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Hypocrisy_Central's avatar

What does a question that the guidelines says ”promotes good discourse” look like to you?

Asked by Hypocrisy_Central (21504 points ) April 28th, 2014

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13 Answers

Hawaii_Jake's avatar

A great question has plenty of details to work with.

johnpowell's avatar

One where the conclusion isn’t already reached by the person asking. Questions where you are just looking for people to agree with you generally suck.

Hawaii_Jake's avatar

@johnpowell Such questions don’t just suck. They’re fucked up.

ucme's avatar

On here, a needle in a haystack

DaphneT's avatar

It would be grammatically correct, using phrases like “How do I avoid” rather than “How to avoid”. Two or three details may make it more comprehensible, however there are some rare questions that don’t need details. A detail, in my opinion, is a full, grammatically correct sentence that provides background or context for the question. The detail may also clarify how the question might be answered, such as specifying that links to other sites would be useful or not. It may also clarify that basic searches have been conducted and help is desired in sorting through the gobbledygook.

stanleybmanly's avatar

Seek has a talent for positing questions that generate spirited and long lasting discussions. Must be some sort of gift. Too bad, it can’t be readily monetized!

Symbeline's avatar

Questions that cause intelligent, or fun, or both, discussion and where you can learn shit. And what @johnpowell said. We are on a Q&A site, no blog entries.

Hypocrisy_Central's avatar

@Hawaii_Jake A great question has plenty of details to work with.
A question that is so nebulous that the viewer can literally make the question anything they chose it to say, or a question that has no real answer so just about anything a person wants to make the answer goes? What and where are these details found, and what are they?

@DaphneT It would be grammatically correct, using phrases like “How do I avoid” rather than “How to avoid”.
Not trying to be presumptuous, but are you saying a question where all the Ts are crossed and every I dotted thought the content of the question be as mentally simulating as watching a feather blow around the corner of a room, trumps a question of brain stimulating substance where the grammar was slightly off but the context of the question is understood?

The detail may also clarify how the question might be answered, such as specifying that links to other sites would be useful or not.
How would you do that and avoid people accusing you of steering the question or any bias for or against the question?

@Symbeline Questions that cause intelligent, or fun, or both, discussion and where you can learn shit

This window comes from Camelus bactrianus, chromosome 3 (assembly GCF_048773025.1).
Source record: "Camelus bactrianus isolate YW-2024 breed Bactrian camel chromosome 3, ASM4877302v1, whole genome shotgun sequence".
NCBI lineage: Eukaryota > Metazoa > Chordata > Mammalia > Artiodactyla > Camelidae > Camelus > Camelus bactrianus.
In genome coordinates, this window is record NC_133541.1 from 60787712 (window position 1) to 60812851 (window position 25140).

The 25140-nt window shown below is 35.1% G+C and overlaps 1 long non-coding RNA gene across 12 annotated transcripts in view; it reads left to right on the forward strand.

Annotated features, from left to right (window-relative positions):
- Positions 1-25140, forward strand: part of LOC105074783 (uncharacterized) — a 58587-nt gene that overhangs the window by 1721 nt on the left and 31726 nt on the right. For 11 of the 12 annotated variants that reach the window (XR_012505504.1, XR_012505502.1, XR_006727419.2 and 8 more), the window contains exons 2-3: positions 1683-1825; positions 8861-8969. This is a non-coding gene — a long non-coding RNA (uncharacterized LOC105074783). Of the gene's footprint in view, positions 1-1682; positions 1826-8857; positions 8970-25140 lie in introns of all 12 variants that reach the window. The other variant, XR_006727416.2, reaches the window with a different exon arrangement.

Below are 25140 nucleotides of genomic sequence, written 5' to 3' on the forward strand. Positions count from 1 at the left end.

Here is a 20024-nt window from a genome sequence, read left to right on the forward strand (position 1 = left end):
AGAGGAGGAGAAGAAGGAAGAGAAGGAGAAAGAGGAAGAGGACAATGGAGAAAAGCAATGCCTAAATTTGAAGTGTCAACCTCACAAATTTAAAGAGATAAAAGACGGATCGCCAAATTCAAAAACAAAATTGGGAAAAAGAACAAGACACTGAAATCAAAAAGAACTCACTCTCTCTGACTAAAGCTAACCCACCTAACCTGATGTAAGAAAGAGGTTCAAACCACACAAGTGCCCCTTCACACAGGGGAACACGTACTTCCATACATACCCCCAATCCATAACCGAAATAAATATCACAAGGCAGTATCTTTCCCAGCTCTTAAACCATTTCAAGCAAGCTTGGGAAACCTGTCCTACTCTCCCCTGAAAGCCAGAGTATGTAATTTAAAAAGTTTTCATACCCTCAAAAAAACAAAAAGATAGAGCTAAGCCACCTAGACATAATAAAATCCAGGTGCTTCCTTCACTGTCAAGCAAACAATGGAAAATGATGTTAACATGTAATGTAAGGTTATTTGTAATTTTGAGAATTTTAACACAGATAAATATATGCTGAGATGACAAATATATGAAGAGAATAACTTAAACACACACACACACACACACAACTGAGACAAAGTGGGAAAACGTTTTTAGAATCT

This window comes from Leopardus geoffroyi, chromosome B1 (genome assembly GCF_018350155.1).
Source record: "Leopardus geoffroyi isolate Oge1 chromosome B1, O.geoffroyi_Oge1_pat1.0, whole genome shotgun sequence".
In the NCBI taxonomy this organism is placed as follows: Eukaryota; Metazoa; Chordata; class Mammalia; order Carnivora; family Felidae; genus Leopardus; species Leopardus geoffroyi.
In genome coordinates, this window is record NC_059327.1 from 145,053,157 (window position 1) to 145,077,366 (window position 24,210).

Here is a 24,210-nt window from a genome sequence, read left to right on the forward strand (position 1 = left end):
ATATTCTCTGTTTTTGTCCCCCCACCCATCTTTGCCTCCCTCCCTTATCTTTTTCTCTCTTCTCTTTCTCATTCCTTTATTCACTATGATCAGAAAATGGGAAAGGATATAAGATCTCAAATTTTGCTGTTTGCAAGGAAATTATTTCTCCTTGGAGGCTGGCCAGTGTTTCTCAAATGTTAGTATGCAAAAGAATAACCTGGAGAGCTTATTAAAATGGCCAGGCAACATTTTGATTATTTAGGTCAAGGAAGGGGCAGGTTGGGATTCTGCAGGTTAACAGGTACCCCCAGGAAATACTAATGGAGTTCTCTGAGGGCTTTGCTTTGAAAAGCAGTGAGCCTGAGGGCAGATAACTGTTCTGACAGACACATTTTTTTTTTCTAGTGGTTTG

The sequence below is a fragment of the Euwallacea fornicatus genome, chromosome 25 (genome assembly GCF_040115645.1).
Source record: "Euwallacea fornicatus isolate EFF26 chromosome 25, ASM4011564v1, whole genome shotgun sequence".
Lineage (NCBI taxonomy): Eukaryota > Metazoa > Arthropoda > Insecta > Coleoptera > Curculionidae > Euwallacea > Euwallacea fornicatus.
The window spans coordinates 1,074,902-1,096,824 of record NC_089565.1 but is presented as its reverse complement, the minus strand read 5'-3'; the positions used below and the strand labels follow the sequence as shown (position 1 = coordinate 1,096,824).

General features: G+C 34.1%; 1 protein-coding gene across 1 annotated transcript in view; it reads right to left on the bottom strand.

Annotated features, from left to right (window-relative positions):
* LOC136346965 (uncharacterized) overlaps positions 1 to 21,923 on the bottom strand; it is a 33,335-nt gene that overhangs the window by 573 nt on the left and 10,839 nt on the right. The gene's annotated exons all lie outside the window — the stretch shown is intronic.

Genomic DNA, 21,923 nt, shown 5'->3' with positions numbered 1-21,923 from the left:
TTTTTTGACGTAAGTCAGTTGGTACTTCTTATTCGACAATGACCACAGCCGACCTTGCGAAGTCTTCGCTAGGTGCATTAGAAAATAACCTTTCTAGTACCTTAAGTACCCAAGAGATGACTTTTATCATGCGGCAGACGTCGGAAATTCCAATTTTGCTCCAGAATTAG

How is that done if people refuse to even look at the question off face value, you can’t learn from a question that much can be learned from if you are attacking the question or the poster.

Symbeline's avatar

@Hypocrisy_Central I never said it was always done. People talk about how one should not ask a question disguised as an opinion or make questions just so that people can agree with the OP and all. And they’re right. But it goes the other way around, as well. People shouldn’t make up their minds on an answer based on who is asking it or what the subject is. Not before actually checking out the question.
But you asked about questions and not answers, so I stuck to that. But it’s everyone’s job on here to create desirable discourse.
Unfortunately no, it doesn’t always happen on here, from both ends.

Hypocrisy_Central's avatar

@Symbeline OK, fair enough.

People talk about how one should not ask a question disguised as an opinion or make questions just so that people can agree with the OP and all. And they’re right.
IYO is a question asking someone what nickname a state, government, candidate, etc. should be called because they favored a law that some felt attack the group or status they belong to is a leading question or an opinion disguised as a question? Would it have to include terminology that has little doubt the OP is oppose to it, or not?

Symbeline's avatar

If I understand what you’re saying, the example is asking others what they think of your opinion. I think that’s totally valid. How well received that would be, I don’t know, but it’s a valid question. at least in social

But erm, what’s YO? Are you some kinda gangbanger now? XD

Hypocrisy_Central's avatar

@Symbeline If I understand what you’re saying, the example is asking others what they think of your opinion.
Not that per se, for instance, let’s say this is mostly union. A particular company, state government, etc. passes a bill that is unfavorable to unions. Then someone post a question as to what to call these greedy people who wants to stick it to the little guy. By way they word the question and because it is constructed to be against Big Business, or the Man, etc. even if it is their opinion, the question is not leading, or is it? By the way, you can supplant union with any other sacred cow.

Symbeline's avatar

Hm, had to read that several times to understand where you were getting at. Ha but I don’t know. There’s two ways I see it…one, it is an opinion question, as its idea doesn’t even question the alignment; you’re asking for what can we call these big bastards. If I did that, I would put it as a joke or fluff question, which is acceptable in my eyes. However it already comes with a set opinion, and that will inevitably be brought up and challenged, at least on Fluther. At said point, I would suggest just making a mature question about what everyone thinks. There is nothing wrong in stating your own opinion in a question, but there has to be a legit question in there somewhere.

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